Fox carries Syracuse to national prominence after tenure at Auburn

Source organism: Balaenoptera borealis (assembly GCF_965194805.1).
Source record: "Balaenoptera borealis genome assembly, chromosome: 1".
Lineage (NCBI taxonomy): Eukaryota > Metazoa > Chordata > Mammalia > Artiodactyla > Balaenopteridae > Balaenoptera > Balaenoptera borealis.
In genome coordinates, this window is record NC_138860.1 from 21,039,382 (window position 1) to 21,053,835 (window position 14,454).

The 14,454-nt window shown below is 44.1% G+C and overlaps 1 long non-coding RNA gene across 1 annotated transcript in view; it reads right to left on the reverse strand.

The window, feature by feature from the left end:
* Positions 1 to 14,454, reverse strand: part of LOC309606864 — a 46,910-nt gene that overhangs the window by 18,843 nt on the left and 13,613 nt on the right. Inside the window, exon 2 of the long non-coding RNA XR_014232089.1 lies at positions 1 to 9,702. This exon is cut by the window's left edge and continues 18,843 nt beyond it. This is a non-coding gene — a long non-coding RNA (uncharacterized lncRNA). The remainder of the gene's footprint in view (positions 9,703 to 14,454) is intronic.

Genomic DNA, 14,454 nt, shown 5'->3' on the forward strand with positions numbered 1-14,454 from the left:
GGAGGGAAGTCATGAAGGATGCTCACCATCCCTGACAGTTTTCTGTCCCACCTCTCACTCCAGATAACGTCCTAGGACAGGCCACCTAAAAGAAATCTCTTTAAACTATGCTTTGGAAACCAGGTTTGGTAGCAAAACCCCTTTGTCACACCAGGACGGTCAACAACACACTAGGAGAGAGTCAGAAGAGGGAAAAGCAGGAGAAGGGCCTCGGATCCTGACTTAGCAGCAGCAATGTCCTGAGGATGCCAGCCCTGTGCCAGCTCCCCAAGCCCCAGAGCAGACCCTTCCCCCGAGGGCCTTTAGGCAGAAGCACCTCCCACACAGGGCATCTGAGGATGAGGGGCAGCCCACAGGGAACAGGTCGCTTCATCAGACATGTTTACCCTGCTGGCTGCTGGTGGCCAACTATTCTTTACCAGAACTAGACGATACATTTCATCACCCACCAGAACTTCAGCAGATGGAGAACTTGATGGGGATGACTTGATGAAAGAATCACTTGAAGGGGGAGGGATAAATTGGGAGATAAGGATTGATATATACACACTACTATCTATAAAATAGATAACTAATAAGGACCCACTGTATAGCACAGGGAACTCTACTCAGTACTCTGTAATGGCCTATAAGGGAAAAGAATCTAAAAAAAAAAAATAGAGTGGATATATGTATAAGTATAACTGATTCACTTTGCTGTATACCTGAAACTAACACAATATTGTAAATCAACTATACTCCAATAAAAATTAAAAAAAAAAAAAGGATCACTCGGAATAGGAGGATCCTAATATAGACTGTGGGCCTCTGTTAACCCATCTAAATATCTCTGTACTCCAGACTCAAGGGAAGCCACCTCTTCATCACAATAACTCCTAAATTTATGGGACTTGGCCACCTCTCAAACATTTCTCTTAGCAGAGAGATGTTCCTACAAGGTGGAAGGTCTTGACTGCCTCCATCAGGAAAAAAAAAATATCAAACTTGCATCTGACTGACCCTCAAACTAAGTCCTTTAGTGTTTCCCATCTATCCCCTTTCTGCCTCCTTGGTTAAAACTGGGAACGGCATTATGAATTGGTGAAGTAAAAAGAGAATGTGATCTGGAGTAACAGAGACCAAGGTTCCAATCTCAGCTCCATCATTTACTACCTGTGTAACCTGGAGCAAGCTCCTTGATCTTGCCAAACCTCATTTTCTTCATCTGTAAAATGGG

first_img Published on September 3, 2014 at 12:20 am Contact Matt: [email protected] | @matt_schneidman To the left of Chris Fox’s desk sits a pair of orange and blue running shoes.While those colors are the same for the past two schools he’s coached at, the cultures and focuses of each are polar opposites.After leading the Auburn cross-country team from 2001–04 and being part of the Tigers’ track and field coaching staff during that time, Fox took the head coaching job at Syracuse, a school that puts an emphasis on long distance due to weather and tradition. He’s adapted to the shift from a Southern school to a Northeastern one, and with it, built the Orange into a national cross-country powerhouse.Fox and his coaching staff have focused their recruiting to suit Syracuse’s establishedcross-country prowess. Combined with his long-distance expertise from his professional running career, Fox has transformed himself as a coach. The Orange was once a back-of-the-pack Big East program, but now is in the national discussion heading into Fox’s 10th season at Syracuse.“I certainly learned a lot (from my own running), but as I mature as a coach, I think less autobiographically and more try to be in tune with each individual,” Fox said. “It definitely is an assistance (having run long distance). I’m learning every year too.”AdvertisementThis is placeholder textAt Auburn, Fox was a runner first, setting school records in the indoor and outdoor 5,000-meter races, while holding top-five ranks in the 3,000- and 10,000-meter runs.But as a coach at his alma mater, Fox worked with top-of-the-line short-distance runners, such as 2004 Olympian Sherridan Kirk from Trinidad and Tobago, rather than elite cross-country ones.Upon coming to Syracuse in 2005, Fox took over a program with a culture that enabled him to mold it around his area of knowledge. To this day, though, Fox is adapting to the fact that coaching in a sport you excelled at doesn’t necessarily correlate to success since each runner learns differently.“I was able to bring a lot of lessons I learned (at Auburn) from the entire program to (Syracuse), and probably learned a lot of what I wanted to do with the program,” Fox said. “Up here, distance running is a lot more important in the Northeast than it is in the Southeast.”His vision upon arriving at Syracuse was to create a top-20 program and after a 10th-place finish for the men in Fox’s Big East tournament debut, the men rebounded to receive national votes for the first time in program history in 2006.The Orange was on the map and had built what Fox called a “nice base” to attract higher-profile cross-country recruits.“I would say for the most part, we really see what kids can do in cross-country in terms of recruiting,” SU assistant coach Adam Smith said. “I think the focus may be a little bit more on the top-end distance kids, rather than maybe some middle-distance kids like other programs tend to do.“Here at Syracuse, our focus is distance-based.”Part of what allowed the Orange to attract top recruits, Smith said, was the temperature. Both Fox and Smith formerly coached at the University of North Carolina, where Smith said the cross-country team was restricted to practicing before 6 a.m. because of the blistering daytime heat.Fox also added that Southern schools are immersed in what he called a “football culture,” so tradition draws the focus away from lesser-heralded sports such as cross-country — which isn’t the case at Syracuse.With increased training options because of the weather and more emphasis on the sport, along with Fox’s plan to build the cross-country program, recruits started to buy in.“Coach Fox had been there for a couple years before I got to Syracuse. By that point, the team was still up-and-coming,” 2013 SU graduate and cross-country runner Robert Molke said. “Being part of something that was so up-and-coming and trying to establish itself was a lot more enticing than joining an already established program.”After three straight years of middle-of-the-pack finishes in the Big East tournament for both the men and women, Fox guided both teams to their best-ever conference championship finishes in 2009 — the men finished first, the women third.It was a culmination of what Fox called a “gradual-ness” over his first four years with SU, and proof that his vision was materializing into reality.“There is definitely a focus on cross-country at Syracuse,” 2013 SU graduate and cross-country runner Griff Graves said. “(Director of Athletics) Darryl Gross asked Fox to develop a conference championship team and a team that will contend on a national level every year. And that is what Fox and (Associate Head Coach Brian) Bell have done.”In the wake of 10th- and 22nd-place finishes in the 2013 NCAA championships from the men and women, respectively, Fox has his cross-country teams on the brink of national supremacy.“The long-term goal here is always to be a national champion and that’s really what brings us to work every day,” Fox said. “We’re really happy to be a great conference team and we’re working really hard to be a great nationals team.”Coming up on the decade mark of Fox’s tenure at Syracuse, the identity of the cross-country program is in stark contrast to when he took over.After adapting his coaching focus to build the Orange, leading it to a peak in 2013, SU is riding its best-ever season into a 2014 season with national championship aspirations.“We don’t want to lose a conference championship and I think that’s our goal every year,” Smith said. “We’ve now kind of put ourselves in the discussion for a run at the NCAA championship in the next two years.” Comments Facebook Twitter Google+last_img

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